Monday, January 11, 2010

tiny blind stitches

I've been working very steadily on that baby quilt that I posted a photo of months back. I am really close to finishing it, sewing on the binding by hand. It's only taken me nearly two years...

Of course, I had a lot happening in those two years, so I'm not going to chastise myself about it. As I've been struggling to make tidy little blind stitches all around the edges, I've been thinking about making things, the act of creating and the impetus behind it. One thing that I have discovered for myself since selling the Lompoc is that I really, really love to make things. Facing cancer made me intent on integrating that love into my livelihood. There are few times when I am happier than when I am sewing, knitting, soldering, sometimes even cooking. This, however, can lead to some complicated questions. Does the world really need more stuff, even if it is stuff that I have crafted carefully and with love? (Sarah Neuberger of The Small Object had a really great post about this here, a while back.) Why am I so in my element while I am making things? We're not talking about great art, here. We're talking about a pretty random selection of items, mostly functional to one degree or another, but none of them remarkable in any grand way. Sweaters for babies, needle felted toys, my quirky jewelry, candy; things that bring comfort and some degree of joy, but not art for the ages. If I'm not making something that is going to be Important, is it still worth making? Why am I making it? I began to wonder, while I was struggling to make neat little stitches by hand, if there is perhaps an element of the quest for immortality at play here. My kids and I have been reading the Laura Ingalls Wilder books, and so the subjects converged for me. Thinking enviously of Mary's ability to make perfect little hem stitches even though she was blind (blind! I can't make a decent one with my good eyesight and strong electric lights), and thinking, too, of Claire's repeated questions about when Laura lived, how she died, when she died. When can we visit her house? What is there of her that we can still see?

I don't set out to make a project with the intent that it will outlast me and therefore be a continuation of my life in some way. No, I'm pretty much in it for the instant gratification. (Okay, maybe not instant, though in Amy Karol's book, I am definitely a "Speed Demon" crafter.) But while working on this project, the heirloom nature of giving a handmade quilt to a baby definitely leads me to ponder my mortality, and my drive to craft things by hand. Am I unconsciously trying to ensure that I will leave something of worth when I die, something by which I will be remembered?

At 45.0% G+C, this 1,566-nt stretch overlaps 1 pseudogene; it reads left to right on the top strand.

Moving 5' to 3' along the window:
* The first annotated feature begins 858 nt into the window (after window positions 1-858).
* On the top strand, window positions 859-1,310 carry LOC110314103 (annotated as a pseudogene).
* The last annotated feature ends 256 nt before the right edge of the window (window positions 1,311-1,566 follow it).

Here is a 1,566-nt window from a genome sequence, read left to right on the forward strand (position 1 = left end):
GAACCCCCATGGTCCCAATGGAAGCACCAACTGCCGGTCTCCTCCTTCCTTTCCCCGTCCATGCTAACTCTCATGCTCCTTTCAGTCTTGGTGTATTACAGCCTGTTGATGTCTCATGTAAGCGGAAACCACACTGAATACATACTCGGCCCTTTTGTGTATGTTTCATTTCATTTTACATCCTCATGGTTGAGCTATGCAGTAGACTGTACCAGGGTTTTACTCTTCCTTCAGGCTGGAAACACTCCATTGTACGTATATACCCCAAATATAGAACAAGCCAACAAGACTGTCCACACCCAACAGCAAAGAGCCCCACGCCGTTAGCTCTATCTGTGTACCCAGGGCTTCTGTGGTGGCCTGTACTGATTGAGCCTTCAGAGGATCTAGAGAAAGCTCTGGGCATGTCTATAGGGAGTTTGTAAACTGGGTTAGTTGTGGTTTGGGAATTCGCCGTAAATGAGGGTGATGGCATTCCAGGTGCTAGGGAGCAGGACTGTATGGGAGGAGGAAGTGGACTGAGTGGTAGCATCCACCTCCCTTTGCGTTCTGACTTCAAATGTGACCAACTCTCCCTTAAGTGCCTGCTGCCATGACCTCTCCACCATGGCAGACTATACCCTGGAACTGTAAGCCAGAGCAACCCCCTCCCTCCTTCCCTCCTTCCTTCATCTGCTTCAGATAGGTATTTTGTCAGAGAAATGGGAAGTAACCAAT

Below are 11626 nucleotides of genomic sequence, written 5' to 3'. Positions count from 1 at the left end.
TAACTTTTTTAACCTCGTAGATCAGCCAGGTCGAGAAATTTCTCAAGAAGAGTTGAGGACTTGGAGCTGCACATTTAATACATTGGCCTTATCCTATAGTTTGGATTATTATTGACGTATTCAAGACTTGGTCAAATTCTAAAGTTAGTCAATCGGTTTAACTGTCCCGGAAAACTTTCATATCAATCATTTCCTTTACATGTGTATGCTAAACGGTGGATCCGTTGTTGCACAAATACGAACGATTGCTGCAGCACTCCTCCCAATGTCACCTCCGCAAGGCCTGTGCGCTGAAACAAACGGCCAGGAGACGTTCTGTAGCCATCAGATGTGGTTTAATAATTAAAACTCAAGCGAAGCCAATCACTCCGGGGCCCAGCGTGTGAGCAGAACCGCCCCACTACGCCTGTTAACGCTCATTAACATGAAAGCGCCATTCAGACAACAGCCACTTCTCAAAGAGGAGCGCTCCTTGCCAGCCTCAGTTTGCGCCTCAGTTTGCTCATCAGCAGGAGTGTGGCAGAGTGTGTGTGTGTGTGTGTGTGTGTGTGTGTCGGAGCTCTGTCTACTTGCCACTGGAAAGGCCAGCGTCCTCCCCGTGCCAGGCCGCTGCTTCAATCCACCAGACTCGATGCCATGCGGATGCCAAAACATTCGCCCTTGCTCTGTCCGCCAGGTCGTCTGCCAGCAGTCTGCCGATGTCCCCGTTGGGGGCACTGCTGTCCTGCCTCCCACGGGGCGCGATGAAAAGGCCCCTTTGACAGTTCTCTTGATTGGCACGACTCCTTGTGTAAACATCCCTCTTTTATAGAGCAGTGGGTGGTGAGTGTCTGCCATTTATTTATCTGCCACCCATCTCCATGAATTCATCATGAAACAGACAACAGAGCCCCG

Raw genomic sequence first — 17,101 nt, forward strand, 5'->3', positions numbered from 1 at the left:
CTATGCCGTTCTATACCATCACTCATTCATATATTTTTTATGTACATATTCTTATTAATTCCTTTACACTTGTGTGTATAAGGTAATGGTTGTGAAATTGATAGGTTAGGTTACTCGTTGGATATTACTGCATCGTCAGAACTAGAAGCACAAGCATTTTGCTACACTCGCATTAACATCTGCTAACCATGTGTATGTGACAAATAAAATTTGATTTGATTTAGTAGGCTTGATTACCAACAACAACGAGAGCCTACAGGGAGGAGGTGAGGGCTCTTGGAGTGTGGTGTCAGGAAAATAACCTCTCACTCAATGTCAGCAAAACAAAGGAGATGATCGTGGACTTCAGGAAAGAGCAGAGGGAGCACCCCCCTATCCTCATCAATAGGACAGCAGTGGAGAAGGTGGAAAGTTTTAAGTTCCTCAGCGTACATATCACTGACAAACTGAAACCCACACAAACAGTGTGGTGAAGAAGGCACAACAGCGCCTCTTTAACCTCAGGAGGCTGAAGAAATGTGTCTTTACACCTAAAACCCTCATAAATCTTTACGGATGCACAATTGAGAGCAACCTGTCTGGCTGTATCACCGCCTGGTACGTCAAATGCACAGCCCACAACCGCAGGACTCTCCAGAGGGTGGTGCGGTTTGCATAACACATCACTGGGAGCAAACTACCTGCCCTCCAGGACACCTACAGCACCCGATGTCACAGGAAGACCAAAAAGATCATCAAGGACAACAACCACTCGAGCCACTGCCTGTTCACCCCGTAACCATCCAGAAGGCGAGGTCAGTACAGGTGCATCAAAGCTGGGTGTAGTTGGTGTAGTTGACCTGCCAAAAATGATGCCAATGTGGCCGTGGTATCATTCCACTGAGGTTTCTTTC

I don't think this is the reason that I get so excited picking out yarn for a project, lining up fabrics for a quilt, building a new silver shadowbox for my jewelry. There is a thrill inherent in the act of creation that doesn't have much to do with the fate of the finished product. This worries me, a bit. I feel like I need to be cognizant that the things I create will eventually land somewhere, and so I need to be careful about their number and quality. I don't want to be responsible for filling up any more landfills than I already am. And it is true that I am happiest when I am working on a project that has an intended recipient from the outset. But if I want my creative endeavors to also provide me with an income, then I am going to have to make things that may or may not find their perfect home. What's a crafty girl to do? There is no doubt that humans seem to have a need to decorate themselves and their dens, so I'm choosing to believe that supplying some of those objects is a good and worthy endeavor. The question is, what to make next?

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